Prices are coming down on wireless LAN gear that uses advanced multi-antenna technology, bringing its higher speed and greater range within reach of more power-hungry consumers — as long as they’re comfortable with pre-standard products.
Most of the biggest Wi-Fi vendors now offer consumer access points and clients with systems that take advantage of multiple antennas on clients and routers, boosting data speed above the standard 54M bps (bits per second) maximum for standard Wi-Fi and in some cases extending the range of coverage.
The technologies — actually several different systems that all claim the name MIMO (multiple in-multiple out) — have multiple built-in antennae along with features to take advantage of them. But so far they have been expensive, with routers priced as high as $200, according to industry analysts. The products also won’t be backed by a standard until probably 2007, though they work with existing Wi-Fi gear.
Airgo Networks Inc., which has offered these types of chipsets since last year and counts Belkin Corp., Buffalo Technology (USA) Inc. and Cisco-Linksys LLC as customers, was set to introduce on Monday three chipsets intended for lower priced performance-boosted wireless LAN equipment.
The Palo Alto, California, company planned to unveil a lower cost version of its current True MIMO chipset as well as two new chipsets, called True G and True AG, that Airgo said offer some of True MIMO’s performance boost in wireless routers with list prices under $100.
Wireless LAN gear based on the True MIMO chipset typically delivers more than twice the real throughput of conventional 802.11g gear and gets through walls better, removing any “dead spots” around most homes, said Greg Raleigh, president and chief executive officer of Airgo. Through increased chip integration, Airgo has reduced the price of True MIMO, so access points using it should have list prices between US$129 and $149, down from between $149 and $199 today, he said. Lower prices on True MIMO products should appear within the next two months, he said.
But access point vendors will be able to go below $100 with boxes that use True G, a less powerful system that still gives a significant throughput boost and eliminates dead spots, Raleigh said. The True G routers should carry list prices between $69 and $99, and client PC Cards between $59 and $89, he said. The products should hit the market this month, he said. Gear made with TrueAG, which will work with both the IEEE 802.11a and 802.11g standards in different radio bands, should cost only slightly more than True G products, according to Airgo.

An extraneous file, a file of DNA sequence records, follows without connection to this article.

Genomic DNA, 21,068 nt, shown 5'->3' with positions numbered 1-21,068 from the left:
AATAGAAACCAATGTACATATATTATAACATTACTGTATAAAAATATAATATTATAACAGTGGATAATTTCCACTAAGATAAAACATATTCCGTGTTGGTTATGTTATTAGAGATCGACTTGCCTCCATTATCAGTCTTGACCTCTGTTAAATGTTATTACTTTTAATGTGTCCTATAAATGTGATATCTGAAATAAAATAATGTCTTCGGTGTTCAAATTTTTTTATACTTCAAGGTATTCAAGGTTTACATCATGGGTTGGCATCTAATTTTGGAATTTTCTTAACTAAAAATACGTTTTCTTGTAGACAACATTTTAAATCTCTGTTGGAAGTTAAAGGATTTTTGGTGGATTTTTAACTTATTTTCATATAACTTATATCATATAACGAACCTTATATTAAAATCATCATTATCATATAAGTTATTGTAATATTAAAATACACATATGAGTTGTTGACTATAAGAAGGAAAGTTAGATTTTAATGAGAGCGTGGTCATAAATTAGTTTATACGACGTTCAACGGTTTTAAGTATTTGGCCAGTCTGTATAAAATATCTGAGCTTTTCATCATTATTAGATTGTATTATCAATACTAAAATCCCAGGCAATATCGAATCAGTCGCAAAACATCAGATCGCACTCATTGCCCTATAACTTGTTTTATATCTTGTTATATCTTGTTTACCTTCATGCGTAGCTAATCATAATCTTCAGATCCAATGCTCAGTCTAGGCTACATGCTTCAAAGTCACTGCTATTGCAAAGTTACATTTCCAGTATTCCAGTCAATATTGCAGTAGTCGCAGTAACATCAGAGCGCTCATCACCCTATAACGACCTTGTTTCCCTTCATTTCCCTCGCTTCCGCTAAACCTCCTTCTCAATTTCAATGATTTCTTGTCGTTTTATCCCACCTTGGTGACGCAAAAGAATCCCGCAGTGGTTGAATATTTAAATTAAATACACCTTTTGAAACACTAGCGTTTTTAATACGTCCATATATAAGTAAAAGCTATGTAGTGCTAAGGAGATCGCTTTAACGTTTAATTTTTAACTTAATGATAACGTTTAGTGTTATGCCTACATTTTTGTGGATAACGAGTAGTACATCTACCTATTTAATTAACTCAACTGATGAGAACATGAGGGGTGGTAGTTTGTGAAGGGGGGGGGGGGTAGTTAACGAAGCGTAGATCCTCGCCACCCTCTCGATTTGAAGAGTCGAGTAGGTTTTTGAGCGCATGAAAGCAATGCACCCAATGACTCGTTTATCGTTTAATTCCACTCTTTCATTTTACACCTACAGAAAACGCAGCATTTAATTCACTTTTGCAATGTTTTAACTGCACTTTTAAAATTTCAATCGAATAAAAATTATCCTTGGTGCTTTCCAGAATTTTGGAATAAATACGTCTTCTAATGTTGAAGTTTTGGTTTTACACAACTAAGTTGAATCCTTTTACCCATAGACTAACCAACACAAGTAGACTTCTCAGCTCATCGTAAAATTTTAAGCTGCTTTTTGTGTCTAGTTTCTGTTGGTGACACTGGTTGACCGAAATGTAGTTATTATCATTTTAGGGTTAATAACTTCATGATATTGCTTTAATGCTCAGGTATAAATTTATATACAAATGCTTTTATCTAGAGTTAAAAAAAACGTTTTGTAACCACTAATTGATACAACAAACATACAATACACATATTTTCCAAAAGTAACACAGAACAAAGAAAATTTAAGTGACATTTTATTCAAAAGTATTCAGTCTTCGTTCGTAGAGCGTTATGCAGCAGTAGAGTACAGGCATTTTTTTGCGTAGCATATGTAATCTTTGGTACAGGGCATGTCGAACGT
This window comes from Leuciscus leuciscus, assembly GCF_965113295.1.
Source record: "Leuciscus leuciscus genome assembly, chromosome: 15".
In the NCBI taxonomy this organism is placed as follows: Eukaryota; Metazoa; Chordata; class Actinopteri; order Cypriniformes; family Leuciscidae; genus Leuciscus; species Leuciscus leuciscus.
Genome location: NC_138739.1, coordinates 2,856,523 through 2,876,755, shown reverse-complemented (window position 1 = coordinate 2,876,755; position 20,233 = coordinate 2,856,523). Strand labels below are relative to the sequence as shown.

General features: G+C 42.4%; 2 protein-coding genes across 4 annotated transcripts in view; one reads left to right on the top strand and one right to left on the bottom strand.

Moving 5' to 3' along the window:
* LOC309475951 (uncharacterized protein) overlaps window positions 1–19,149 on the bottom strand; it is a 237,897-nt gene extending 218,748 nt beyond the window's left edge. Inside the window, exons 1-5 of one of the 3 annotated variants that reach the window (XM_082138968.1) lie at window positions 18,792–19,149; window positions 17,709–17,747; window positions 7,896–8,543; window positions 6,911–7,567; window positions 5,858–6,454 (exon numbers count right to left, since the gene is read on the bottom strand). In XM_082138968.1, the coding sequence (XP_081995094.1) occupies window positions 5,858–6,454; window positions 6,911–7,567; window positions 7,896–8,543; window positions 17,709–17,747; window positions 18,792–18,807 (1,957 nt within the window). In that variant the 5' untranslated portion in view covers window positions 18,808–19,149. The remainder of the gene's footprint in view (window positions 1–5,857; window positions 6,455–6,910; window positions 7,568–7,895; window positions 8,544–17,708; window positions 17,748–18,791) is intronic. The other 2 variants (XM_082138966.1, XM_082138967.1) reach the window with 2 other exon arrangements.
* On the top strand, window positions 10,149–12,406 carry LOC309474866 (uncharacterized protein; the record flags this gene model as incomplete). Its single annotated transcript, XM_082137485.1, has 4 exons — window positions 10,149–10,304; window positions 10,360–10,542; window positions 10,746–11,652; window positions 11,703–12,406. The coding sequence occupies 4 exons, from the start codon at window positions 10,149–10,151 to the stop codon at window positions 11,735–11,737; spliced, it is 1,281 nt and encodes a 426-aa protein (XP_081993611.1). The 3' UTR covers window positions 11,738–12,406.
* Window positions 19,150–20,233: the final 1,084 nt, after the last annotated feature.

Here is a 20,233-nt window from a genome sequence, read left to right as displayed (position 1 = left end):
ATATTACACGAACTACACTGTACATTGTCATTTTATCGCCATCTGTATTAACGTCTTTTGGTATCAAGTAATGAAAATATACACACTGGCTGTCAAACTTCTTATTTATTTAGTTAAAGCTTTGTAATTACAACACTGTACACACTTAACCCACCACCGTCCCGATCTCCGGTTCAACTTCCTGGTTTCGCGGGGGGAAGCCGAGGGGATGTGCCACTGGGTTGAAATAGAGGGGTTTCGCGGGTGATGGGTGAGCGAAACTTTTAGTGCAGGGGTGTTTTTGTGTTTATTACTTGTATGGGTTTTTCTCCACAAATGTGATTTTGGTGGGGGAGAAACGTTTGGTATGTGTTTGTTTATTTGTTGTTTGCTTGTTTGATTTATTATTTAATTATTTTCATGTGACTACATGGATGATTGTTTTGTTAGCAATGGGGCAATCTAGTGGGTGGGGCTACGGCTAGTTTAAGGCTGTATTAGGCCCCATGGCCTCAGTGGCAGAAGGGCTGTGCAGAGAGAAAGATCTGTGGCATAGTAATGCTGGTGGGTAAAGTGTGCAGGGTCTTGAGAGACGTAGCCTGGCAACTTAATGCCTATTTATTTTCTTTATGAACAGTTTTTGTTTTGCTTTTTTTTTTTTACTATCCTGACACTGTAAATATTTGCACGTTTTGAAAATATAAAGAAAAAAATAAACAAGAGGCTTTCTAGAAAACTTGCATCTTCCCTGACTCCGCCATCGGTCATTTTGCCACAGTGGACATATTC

Airgo’s products divide a payload of data into multiple data streams, sent from multiple antennas, and then use digital signal processing at the destination to put the payload back together, Raleigh said. The True MIMO chipset uses three antennas and the True G and True AG use just two. Users will see benefits even if they buy just one piece with the new technology, such as a PC Card that they use with a standard access point, he said.
Prices for advanced Wi-Fi chipsets such as Airgo’s are on the way down, according to IDC analyst Celeste Crystal. From an average bill of materials on a client of about $18 at the beginning of this year (compared with less than $9 for a conventional chipset), they should fall to $16.34 by the end of 2005 and $13.88 a year later, she said.
New, less expensive chips could broaden the appeal of multiple-antenna products by lowering prices, but most average consumers won’t embrace the technology until after a standards fight being waged in the Institute of Electrical and Electronics Engineers (IEEE), said Peter Jarich of Current Analysis Inc., in Sterling, Virginia.
“I think it’s going to be hard to reach the price points to really make it mainstream before there’s a standard,” Jarich said. And besides the economies of scale and competition that will come with a final standard, the new technology will need an official Wi-Fi stamp of approval before some users will buy it, he added. Until then, the Airgo-based gear won’t truly become a mass technology.
That’s even more true in enterprises, said IDC’s Crystal.
“The enterprise customers are not buying into this for one second, because they don’t want to invest in a technology that’s soon going to change,” Crystal said.
The fight in the IEEE is over 802.11n, intended as the next step in wireless LAN standards after IEEE 802.11a and 802.11g, which deliver a theoretical maximum of 54M bps. The new standard is intended to boost the actual throughput users experience to more than 100M bps. However, none of the proposals for the standard have garnered the required 75 percent vote in the 802.11n working group. The two main factions are working on compromises between their approaches, said Airgo’s Raleigh.
One faction, World-Wide Spectrum Efficiency (WWISE), is represented by Airgo as well as Broadcom Corp. and Motorola Inc. Ironically, Cisco Systems Inc., parent of Airgo customer Linksys, backs the competing TGn Sync proposal. Chip makers Atheros Communications Inc. and Intel Corp. are among other TGn Sync backers.
Several vendors already use the term “pre-N” for multiple-antenna products despite the early stage of the standard’s development, but Jarich doesn’t think that is creating confusion that is turning off consumers.
“It’s setting the stage for confusion, but I think right now most consumers don’t even really know enough to be confused,” Jarich said.